Further, the first two movements have an epic quality about them. So much happens in the first two movements that the prospect of third and fourth movements is a little overwhelming—you’re about done for as a listener. I feel like Bruckner would have been done well to make the adagio his final movement. That movement alone is sort of a religious experience with a benedictory quality. The movement was written in honor of Richard Wagner. According to Steinberg, Bruckner’s intention was a “memorial to the man he worshiped above all living musicians,” utilizing Wagnerian tubas to great effect. This is music that carries us on long, and I mean long, paths to high places.

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I have said some disparaging things about Bruckner’s music—too long, too exclusively motivic, too much with the endless key changes through the circle of fifths, too much blunt force. The Seventh Symphony is exceptional, though, and reminds me why I was captured by it at one time—and will return to it again, soon.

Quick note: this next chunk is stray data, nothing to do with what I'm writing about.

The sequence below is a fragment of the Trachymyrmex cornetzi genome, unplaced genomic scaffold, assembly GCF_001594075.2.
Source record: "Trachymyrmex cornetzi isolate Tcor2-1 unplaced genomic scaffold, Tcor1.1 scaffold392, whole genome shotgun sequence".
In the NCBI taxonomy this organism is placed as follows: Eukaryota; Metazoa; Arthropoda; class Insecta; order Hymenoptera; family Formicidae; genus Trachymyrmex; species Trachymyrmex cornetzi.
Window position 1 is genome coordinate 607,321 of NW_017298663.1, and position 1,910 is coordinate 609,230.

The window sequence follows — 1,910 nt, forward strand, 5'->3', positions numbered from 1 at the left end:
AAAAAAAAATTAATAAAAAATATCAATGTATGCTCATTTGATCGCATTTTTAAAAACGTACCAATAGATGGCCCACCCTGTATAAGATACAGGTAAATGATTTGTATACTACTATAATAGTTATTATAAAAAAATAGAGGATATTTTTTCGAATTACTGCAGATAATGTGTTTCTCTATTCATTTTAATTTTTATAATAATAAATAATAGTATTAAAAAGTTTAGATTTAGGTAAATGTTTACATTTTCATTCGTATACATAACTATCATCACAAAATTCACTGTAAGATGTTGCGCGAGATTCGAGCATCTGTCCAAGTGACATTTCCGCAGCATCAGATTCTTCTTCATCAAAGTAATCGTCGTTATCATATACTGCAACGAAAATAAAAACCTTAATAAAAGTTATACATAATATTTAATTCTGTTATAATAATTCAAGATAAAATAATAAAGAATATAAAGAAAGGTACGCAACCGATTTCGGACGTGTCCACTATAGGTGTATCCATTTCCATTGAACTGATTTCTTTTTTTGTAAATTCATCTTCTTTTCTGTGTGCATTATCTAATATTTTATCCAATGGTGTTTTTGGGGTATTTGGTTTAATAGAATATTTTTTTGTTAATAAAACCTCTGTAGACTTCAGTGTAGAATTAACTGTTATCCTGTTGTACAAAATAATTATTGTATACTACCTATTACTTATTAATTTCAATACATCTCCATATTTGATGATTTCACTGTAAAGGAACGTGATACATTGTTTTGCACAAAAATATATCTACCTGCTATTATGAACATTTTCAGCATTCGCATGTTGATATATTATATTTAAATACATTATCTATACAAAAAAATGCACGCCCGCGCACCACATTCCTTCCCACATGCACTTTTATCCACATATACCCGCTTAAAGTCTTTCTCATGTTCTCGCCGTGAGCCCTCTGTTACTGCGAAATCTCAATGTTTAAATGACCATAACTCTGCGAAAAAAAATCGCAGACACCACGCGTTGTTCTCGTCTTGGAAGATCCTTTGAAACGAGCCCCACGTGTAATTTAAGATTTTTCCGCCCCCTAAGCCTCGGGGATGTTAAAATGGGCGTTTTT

Once, in a fit of youthful hubris, I put Bruckner’s Te Deum (paired with Beethoven’s Mass in C) on a program of choral music I conducted. (The Beethoven was delightful; the Bruckner was less successful—a stretch for me and my singers and orchestra.) At that point I think I understood the thematic connection between the adagio and the Te Deum, but Steinberg points out the connection is more explicit than a musical idea—in the adagio Bruckner is specifically alluding to the line in the Te Deum (composed at the same time as Symphony No. 7) that says, “non confundar in aeternum” (let me not be confounded for ever).

According to Steinberg, Bruckner’s Seventh is the one symphony that met with critical success in his lifetime. It also appears to be relatively (for Bruckner) free of issues surrounding performing versions. The one controversy with this work is a triangle and cymbal crash that no one is quite sure if Bruckner wanted in or not. It appears that Sir Simon wanted to include the extra percussion. It seems to work.

I think I hear some things in the Seventh that Mahler takes from Bruckner. (I’ve read that Mahler enjoyed Bruckner’s music and, up to now, have been wondering why. I have some thick Mahler biographies in my future, I hope I learn more.) One is the false climax—building to what should feel like a giant peroration, but then a collapse—allowing for another build.